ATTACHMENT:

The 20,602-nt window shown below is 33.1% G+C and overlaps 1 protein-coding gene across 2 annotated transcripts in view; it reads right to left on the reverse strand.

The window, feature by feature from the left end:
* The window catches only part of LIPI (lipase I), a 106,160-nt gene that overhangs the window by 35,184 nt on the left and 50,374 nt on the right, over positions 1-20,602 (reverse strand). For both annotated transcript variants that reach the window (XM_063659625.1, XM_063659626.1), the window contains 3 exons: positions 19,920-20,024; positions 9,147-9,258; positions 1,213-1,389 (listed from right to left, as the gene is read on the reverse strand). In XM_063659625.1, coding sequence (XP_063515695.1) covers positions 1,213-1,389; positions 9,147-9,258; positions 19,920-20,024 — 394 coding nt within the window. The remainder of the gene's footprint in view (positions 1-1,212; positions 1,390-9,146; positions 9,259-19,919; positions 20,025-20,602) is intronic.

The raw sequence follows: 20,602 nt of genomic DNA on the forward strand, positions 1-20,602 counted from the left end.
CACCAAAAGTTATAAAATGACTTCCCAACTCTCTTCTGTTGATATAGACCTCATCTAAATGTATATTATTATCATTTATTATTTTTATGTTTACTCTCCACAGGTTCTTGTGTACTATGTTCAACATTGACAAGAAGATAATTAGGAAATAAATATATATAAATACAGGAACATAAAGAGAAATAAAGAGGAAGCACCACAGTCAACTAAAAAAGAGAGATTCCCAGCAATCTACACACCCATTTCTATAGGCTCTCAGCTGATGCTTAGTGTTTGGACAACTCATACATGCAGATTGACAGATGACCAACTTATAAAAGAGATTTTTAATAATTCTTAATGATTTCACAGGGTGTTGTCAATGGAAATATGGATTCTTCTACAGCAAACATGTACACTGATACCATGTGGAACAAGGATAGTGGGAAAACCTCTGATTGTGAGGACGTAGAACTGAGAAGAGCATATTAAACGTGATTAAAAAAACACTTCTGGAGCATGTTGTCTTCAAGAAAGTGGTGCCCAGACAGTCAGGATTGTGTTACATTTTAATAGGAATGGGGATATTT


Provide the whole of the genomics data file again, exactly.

The 20,602-nt window shown below is 33.1% G+C and overlaps 1 protein-coding gene across 2 annotated transcripts in view; it reads right to left on the reverse strand.

The window, feature by feature from the left end:
* The window catches only part of LIPI (lipase I), a 106,160-nt gene that overhangs the window by 35,184 nt on the left and 50,374 nt on the right, over positions 1-20,602 (reverse strand). For both annotated transcript variants that reach the window (XM_063659625.1, XM_063659626.1), the window contains 3 exons: positions 19,920-20,024; positions 9,147-9,258; positions 1,213-1,389 (listed from right to left, as the gene is read on the reverse strand). In XM_063659625.1, coding sequence (XP_063515695.1) covers positions 1,213-1,389; positions 9,147-9,258; positions 19,920-20,024 — 394 coding nt within the window. The remainder of the gene's footprint in view (positions 1-1,212; positions 1,390-9,146; positions 9,259-19,919; positions 20,025-20,602) is intronic.

The raw sequence follows: 20,602 nt of genomic DNA on the forward strand, positions 1-20,602 counted from the left end.
CACCAAAAGTTATAAAATGACTTCCCAACTCTCTTCTGTTGATATAGACCTCATCTAAATGTATATTATTATCATTTATTATTTTTATGTTTACTCTCCACAGGTTCTTGTGTACTATGTTCAACATTGACAAGAAGATAATTAGGAAATAAATATATATAAATACAGGAACATAAAGAGAAATAAAGAGGAAGCACCACAGTCAACTAAAAAAGAGAGATTCCCAGCAATCTACACACCCATTTCTATAGGCTCTCAGCTGATGCTTAGTGTTTGGACAACTCATACATGCAGATTGACAGATGACCAACTTATAAAAGAGATTTTTAATAATTCTTAATGATTTCACAGGGTGTTGTCAATGGAAATATGGATTCTTCTACAGCAAACATGTACACTGATACCATGTGGAACAAGGATAGTGGGAAAACCTCTGATTGTGAGGACGTAGAACTGAGAAGAGCATATTAAACGTGATTAAAAAAACACTTCTGGAGCATGTTGTCTTCAAGAAAGTGGTGCCCAGACAGTCAGGATTGTGTTACATTTTAATAGGAATGGGGATATTT